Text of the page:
• Find Important Health Information by Clicking Through These Links

    Happy woman sitting on couch with a laptop

    Let Good Samaritan Hospital in San Jose be the expert resource to guide you to a healthier future. Take a look at our educational programs and healthcare services by visiting our website or call us at (408) 559-2011 with your questions. For more on our latest blog topics, read the recommended articles below.

    • KidsHealth.org offers some tips for parents of children who have been diagnosed with cancer .
    • A healthy and balanced diet can significantly improve your cancer treatment. EatRight.org explains why nutrition makes such a big difference.
    • The American Cancer Society can help to soften the blow of a cancer diagnosis with some straightforward information for newly diagnosed patients .
    • The National Institute of Senior Health explains why colorectal cancer is a problem for senior health and how to prevent it.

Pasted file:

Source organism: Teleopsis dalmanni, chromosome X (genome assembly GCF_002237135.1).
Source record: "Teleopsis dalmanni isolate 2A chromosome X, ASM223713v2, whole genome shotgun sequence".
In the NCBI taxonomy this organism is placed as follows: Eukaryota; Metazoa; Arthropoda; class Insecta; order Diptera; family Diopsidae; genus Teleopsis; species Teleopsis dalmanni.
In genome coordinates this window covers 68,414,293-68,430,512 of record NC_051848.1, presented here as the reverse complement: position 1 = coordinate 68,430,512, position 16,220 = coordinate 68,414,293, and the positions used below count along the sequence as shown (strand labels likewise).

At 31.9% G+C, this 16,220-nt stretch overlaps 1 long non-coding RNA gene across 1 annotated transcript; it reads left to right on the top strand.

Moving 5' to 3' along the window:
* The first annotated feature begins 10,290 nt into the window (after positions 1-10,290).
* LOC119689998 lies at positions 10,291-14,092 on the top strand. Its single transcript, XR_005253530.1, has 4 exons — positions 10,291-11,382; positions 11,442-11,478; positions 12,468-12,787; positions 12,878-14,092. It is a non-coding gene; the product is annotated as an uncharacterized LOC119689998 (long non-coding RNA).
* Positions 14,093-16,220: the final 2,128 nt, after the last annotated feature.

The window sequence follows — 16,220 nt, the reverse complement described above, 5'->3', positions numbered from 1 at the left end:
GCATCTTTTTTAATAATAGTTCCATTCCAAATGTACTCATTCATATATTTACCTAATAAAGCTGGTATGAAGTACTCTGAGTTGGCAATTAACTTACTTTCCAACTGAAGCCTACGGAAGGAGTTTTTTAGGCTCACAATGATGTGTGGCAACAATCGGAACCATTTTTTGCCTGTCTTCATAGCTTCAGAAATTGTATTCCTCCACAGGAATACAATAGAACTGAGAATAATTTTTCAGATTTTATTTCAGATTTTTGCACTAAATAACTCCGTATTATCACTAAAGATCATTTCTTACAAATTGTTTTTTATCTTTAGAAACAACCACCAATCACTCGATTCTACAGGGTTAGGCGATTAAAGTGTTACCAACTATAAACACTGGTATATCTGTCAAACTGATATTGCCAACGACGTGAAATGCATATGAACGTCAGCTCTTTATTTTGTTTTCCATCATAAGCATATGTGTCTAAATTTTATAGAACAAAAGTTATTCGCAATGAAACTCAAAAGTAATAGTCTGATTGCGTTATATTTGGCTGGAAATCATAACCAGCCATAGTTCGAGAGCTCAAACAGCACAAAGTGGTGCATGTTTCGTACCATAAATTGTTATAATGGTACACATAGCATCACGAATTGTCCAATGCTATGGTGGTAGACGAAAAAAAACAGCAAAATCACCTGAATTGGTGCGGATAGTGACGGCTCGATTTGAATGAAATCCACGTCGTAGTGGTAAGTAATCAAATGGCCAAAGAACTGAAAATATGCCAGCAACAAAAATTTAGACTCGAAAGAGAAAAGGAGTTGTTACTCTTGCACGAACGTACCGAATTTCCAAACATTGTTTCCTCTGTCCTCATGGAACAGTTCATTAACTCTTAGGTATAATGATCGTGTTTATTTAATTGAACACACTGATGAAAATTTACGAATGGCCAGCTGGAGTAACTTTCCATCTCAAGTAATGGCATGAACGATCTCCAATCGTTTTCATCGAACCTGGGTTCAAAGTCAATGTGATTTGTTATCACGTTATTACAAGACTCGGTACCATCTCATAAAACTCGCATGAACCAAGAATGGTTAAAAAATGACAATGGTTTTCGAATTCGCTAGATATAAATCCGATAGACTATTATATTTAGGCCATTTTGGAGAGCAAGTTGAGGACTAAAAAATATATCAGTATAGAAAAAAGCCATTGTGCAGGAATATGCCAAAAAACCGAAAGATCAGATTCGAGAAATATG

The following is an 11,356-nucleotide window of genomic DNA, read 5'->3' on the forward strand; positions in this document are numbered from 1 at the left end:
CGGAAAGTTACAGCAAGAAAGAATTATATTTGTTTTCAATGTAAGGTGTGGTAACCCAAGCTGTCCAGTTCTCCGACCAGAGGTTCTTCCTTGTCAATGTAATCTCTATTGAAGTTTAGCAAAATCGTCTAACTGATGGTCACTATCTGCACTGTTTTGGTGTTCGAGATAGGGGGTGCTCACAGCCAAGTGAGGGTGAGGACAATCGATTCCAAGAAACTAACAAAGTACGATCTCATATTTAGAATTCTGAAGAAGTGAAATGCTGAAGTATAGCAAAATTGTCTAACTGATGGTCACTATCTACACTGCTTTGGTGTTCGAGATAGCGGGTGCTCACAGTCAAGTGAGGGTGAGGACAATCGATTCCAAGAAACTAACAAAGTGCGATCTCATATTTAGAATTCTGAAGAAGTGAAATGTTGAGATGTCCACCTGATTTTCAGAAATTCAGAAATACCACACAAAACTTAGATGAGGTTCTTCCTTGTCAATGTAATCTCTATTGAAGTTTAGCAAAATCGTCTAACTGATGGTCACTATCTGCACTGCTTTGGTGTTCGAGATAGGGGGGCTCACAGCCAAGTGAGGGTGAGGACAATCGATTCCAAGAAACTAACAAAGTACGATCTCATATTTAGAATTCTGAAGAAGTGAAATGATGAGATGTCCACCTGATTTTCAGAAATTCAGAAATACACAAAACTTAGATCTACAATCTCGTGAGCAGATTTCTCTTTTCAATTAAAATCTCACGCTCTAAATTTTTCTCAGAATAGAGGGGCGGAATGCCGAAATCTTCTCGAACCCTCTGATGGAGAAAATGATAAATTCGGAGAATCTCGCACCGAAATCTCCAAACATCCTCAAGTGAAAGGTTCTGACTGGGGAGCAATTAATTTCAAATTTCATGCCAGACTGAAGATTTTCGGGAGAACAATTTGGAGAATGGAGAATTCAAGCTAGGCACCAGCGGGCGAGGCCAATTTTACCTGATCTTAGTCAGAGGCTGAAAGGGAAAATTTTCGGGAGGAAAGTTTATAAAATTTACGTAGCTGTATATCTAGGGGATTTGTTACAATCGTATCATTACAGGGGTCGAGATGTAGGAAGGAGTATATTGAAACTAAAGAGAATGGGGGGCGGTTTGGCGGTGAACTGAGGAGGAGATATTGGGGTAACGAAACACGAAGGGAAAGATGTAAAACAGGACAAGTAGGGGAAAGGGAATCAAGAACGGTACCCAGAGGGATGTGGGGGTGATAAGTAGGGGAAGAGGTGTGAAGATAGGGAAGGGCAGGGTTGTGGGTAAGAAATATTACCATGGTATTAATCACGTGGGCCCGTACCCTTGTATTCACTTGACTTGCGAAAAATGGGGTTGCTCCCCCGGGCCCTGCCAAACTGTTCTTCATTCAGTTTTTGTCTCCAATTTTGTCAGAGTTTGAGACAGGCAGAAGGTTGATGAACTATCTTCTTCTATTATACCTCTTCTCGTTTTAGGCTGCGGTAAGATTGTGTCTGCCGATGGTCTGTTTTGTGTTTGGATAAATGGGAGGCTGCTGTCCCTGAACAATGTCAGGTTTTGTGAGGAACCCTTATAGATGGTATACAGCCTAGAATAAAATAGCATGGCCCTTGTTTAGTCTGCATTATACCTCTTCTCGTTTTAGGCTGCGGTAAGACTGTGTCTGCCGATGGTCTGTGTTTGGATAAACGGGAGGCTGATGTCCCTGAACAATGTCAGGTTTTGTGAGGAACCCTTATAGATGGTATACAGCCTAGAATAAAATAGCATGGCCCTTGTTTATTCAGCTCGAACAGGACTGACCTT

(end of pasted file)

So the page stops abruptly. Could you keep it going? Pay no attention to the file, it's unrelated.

• Are you up-to-date with your colorectal cancer screening ? Find out with this article from the Centers for Disease Control and Prevention.

  • Understanding the Basics About Lung Cancer

    lung infection

    Lung cancer is the most fatal cancer in both men and women, making it one of the most pressing health problems in the United States. With better public education of this disease and an understanding of the importance of lung cancer screening, however, it is possible to control the threat of lung cancer in the future. You can start increasing your own awareness of lung cancer by reading the quick facts below.

    Risk Factors
    The most at-risk population for lung cancer is cigarette smokers. In fact, about 90% of lung cancer cases are attributed to first- or second-hand smoke exposure. Other risk factors that you should be aware of include family history of lung disease, exposure to radon gas or asbestos, and age. Lung cancer is rarely diagnosed in people under the age of 55.

    Prevention and Screening